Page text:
Where do you stand on the Christmas card debate? To send or not to send?
There are many reasons why keeping the tradition up is not good for the planet. Not least because so many cards are covered in synthetic glitter, foil, plastic film and other shiny things. A recycling nightmare. Most old cards just end up in the bin so why add to that problem?
Well, this year, more than ever, you may feel a strong need to connect with family and friends you can’t be with.
Perhaps the answer is a half-way house. A curated Christmas card list, if you will. Real, physical cards with hand-written messages for just a few people. Especially those who aren’t digitally savvy or able to access an e-card.
The Curious Pancake
If you search hard and if you’re lucky, you may find one or two greener cards in some supermarkets and mainstream card shops. These tend to be “naked” cards without cellophane wrapping. Made from recycled or FSC-certified card, without any crazy embellishments (AKA glitter, ribbons etc). But, sadly, these are a rarity.
My go-to for greetings cards without plastic is an online store called The Curious Pancake. Run by an illustrator and designer called Claire Senior, The Curious Pancake are working hard with their suppliers to reduce and, in many cases, eliminate plastic packaging.
Claire’s own cards and those of the eight suppliers listed below are all plastic-free. Links to their websites are also below:
As the next best thing to choosing naked, two cards I bought from The Curious Pancake by a supplier called Jo Clark Design were wrapped in NATIVIA bio-based film which is fully compostable and recyclable.
What’s also encouraging is that The Curious Pancake do not stock cards with artificial glitter. Any sparkle used on the cards is plant-based and biodegradable.
Many of their suppliers also print their cards on FSC-certified and/or recycled paper. Further details about the cards and suppliers (including eco-credentials) are on their website.
The Curious Pancake’s own packaging is plastic-free. Your order will be sent in a sturdy brown cardboard envelope or box.
The Curious Pancake also welcome fellow illustrators to submit their work and ideas. So they’re a platform for supporting independents in the creative industry. What’s not to like?
Finding the right cards
Dull cards are out at The Curious Pancake. The cards they sell are quirky and fun. Some are a bit rude, like the kind you see in shops like Scribbler. Great for partners, siblings and close pals. But there are plenty of wholesome options for sending to older relatives or friends with young kids, if you need to play it safe on the humour front.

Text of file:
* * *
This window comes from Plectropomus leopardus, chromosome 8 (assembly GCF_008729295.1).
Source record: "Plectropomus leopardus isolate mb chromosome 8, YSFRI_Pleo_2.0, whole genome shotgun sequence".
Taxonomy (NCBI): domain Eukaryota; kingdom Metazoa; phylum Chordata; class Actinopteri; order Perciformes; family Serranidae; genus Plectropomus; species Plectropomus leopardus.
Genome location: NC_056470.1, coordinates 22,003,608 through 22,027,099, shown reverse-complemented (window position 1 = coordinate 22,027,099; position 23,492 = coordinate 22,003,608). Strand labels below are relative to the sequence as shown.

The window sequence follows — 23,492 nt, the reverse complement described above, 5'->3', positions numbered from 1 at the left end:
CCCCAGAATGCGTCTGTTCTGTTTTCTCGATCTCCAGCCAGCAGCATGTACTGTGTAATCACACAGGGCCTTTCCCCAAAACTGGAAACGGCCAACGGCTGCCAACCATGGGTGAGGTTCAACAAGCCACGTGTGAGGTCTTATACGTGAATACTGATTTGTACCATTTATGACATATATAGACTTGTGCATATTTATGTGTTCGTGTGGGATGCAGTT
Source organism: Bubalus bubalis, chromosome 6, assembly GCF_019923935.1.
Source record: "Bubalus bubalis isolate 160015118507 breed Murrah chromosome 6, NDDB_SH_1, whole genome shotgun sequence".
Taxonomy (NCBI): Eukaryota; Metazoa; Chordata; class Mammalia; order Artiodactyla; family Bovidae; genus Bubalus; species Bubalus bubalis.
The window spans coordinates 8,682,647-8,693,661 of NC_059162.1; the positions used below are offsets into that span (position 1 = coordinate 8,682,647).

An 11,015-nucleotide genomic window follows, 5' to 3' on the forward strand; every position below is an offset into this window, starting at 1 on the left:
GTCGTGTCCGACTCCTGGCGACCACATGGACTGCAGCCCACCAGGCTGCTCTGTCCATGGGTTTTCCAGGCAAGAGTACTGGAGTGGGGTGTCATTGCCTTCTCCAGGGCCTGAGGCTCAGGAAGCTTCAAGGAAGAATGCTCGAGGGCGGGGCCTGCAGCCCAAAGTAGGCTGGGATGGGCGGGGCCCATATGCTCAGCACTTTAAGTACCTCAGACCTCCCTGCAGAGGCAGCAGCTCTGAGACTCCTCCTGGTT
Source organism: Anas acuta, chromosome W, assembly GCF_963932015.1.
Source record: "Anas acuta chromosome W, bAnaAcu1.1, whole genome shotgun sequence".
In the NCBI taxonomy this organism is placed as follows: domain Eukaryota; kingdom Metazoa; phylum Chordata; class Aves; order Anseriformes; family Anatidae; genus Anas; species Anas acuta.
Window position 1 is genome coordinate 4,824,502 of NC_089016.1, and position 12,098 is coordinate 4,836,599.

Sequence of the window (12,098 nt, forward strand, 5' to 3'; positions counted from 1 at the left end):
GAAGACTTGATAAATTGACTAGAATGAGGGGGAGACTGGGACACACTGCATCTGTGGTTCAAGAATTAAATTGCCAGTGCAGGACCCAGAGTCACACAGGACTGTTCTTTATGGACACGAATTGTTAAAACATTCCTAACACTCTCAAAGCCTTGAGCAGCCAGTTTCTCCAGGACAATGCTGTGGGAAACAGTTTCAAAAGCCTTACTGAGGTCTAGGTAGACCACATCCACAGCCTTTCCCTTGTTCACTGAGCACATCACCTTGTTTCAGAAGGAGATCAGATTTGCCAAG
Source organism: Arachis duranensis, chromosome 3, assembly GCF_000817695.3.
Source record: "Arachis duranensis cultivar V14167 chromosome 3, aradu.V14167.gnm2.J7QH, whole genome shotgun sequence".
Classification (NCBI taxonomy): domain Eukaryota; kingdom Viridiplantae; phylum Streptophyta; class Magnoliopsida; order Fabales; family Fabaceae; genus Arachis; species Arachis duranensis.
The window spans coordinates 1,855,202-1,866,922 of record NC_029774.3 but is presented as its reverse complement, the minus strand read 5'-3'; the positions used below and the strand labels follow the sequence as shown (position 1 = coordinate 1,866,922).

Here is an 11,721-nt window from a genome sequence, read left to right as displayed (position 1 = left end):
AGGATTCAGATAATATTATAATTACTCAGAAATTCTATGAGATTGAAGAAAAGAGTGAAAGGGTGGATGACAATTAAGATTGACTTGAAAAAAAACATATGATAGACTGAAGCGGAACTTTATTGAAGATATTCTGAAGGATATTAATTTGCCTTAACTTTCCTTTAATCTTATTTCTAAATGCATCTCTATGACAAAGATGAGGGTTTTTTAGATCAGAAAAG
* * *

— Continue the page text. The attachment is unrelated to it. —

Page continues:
As with most online greetings cards businesses, you can search for cards by occasion, recipient, age and style. And by artist too. Very handy if you find a card you like and want to see other designs from the same person.
Most of the cards stocked are size A6 (10cm x 15cm).
How about the prices?
Ever winced at the cost of buying single cards from the supermarket or other shops? I know I have.
They can be pricey, unless you go somewhere like Card Factory. But there is so much plastic in there! It’s also hard to know if the supply chains for such mass-produced, cheap cards are genuinely ethically and environmentally responsible.
The Curious Pancake’s greetings cards range from £1.60 to £4.20. So, certainly comparable with supermarket prices and shops like WH Smith. But without the plastic overload and supply chain fears.
There’s also 15% off for your first order when you sign up to receive the monthly newsletter. A great excuse to buy in bulk for other occasions too (e.g. birthdays in 2021).
Dispatch and delivery options
There are two dispatch options available. Curious Pancake can either write your message in the card(s) and send directly to your nearest and dearest. Or they can post you the blank cards for you to write and send out yourself.
I’ve always plumped for option 2 because I like to write my own messages. I also like to bulk buy cards in one go and hang on to them until I need to send. Often months later.
But if you’re mega short on time this Christmas or keen to save on transport emissions and delivery costs, then the first option is a great idea. I’m presuming you’ll be charged Royal Mail postage costs on top of the card cost.
Orders from The Curious Pancake are dispatched within 24 – 48 hours. Same-day if you order before 11am. The standard option is a second class Royal Mail service. For five cards (all sent to me) I paid just £1.00 for delivery.
This time of year, I’d expect second class to take at least 4 – 5 days as Royal Mail are very stretched. If you’re in a hurry, The Curious Pancake offer a next-day delivery option.
Finally, delivery is free for all orders over £30. Another good reason to buy in bulk for all occasions you have coming up in 2021.
Now, I know that Christmas charity cards can be a vital source of funds and support for many charities. If you’d prefer to stick to that option and buy multipacks instead of single cards, then choosing plainer cards that can be widely recycled is a good start. Steering clear of plastic boxes will also help. That can be easier said than done but things are starting to change.
But if you’re after plastic-free, single cards with personality as well as a way to support small creatives, do check out The Curious Pancake and also their eco-conscious suppliers as linked to above.
If you have any thoughts on this or on buying sustainable greeting cards generally, I’d love to hear in the comments below.